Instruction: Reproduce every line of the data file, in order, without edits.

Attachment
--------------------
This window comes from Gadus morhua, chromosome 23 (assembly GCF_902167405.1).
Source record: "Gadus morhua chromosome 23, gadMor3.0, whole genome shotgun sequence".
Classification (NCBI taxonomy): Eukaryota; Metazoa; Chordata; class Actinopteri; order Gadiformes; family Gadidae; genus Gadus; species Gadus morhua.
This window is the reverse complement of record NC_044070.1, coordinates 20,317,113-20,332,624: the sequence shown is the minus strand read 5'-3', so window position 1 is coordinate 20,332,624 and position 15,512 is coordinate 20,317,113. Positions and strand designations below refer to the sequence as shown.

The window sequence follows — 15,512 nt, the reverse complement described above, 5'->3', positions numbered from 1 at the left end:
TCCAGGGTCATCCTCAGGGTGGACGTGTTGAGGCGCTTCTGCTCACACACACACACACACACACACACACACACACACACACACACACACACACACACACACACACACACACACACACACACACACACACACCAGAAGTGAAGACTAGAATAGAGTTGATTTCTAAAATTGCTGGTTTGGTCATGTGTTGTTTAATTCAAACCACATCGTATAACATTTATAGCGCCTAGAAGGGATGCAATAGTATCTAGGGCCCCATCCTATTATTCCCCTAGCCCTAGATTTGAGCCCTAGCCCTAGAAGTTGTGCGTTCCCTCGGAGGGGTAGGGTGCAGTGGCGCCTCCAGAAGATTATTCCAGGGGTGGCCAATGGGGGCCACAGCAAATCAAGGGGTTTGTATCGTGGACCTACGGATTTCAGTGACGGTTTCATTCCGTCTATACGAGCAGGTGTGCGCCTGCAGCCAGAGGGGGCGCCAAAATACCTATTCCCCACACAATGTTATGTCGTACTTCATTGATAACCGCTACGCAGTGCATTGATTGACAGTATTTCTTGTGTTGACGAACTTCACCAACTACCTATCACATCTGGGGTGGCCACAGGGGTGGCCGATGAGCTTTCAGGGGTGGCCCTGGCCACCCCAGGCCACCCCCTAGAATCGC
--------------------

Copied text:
This window comes from Gadus morhua, chromosome 23 (assembly GCF_902167405.1).
Source record: "Gadus morhua chromosome 23, gadMor3.0, whole genome shotgun sequence".
Classification (NCBI taxonomy): Eukaryota; Metazoa; Chordata; class Actinopteri; order Gadiformes; family Gadidae; genus Gadus; species Gadus morhua.
This window is the reverse complement of record NC_044070.1, coordinates 20,317,113-20,332,624: the sequence shown is the minus strand read 5'-3', so window position 1 is coordinate 20,332,624 and position 15,512 is coordinate 20,317,113. Positions and strand designations below refer to the sequence as shown.

The window sequence follows — 15,512 nt, the reverse complement described above, 5'->3', positions numbered from 1 at the left end:
TCCAGGGTCATCCTCAGGGTGGACGTGTTGAGGCGCTTCTGCTCACACACACACACACACACACACACACACACACACACACACACACACACACACACACACACACACACACACACACACACACACACACACCAGAAGTGAAGACTAGAATAGAGTTGATTTCTAAAATTGCTGGTTTGGTCATGTGTTGTTTAATTCAAACCACATCGTATAACATTTATAGCGCCTAGAAGGGATGCAATAGTATCTAGGGCCCCATCCTATTATTCCCCTAGCCCTAGATTTGAGCCCTAGCCCTAGAAGTTGTGCGTTCCCTCGGAGGGGTAGGGTGCAGTGGCGCCTCCAGAAGATTATTCCAGGGGTGGCCAATGGGGGCCACAGCAAATCAAGGGGTTTGTATCGTGGACCTACGGATTTCAGTGACGGTTTCATTCCGTCTATACGAGCAGGTGTGCGCCTGCAGCCAGAGGGGGCGCCAAAATACCTATTCCCCACACAATGTTATGTCGTACTTCATTGATAACCGCTACGCAGTGCATTGATTGACAGTATTTCTTGTGTTGACGAACTTCACCAACTACCTATCACATCTGGGGTGGCCACAGGGGTGGCCGATGAGCTTTCAGGGGTGGCCCTGGCCACCCCAGGCCACCCCCTAGAATCGC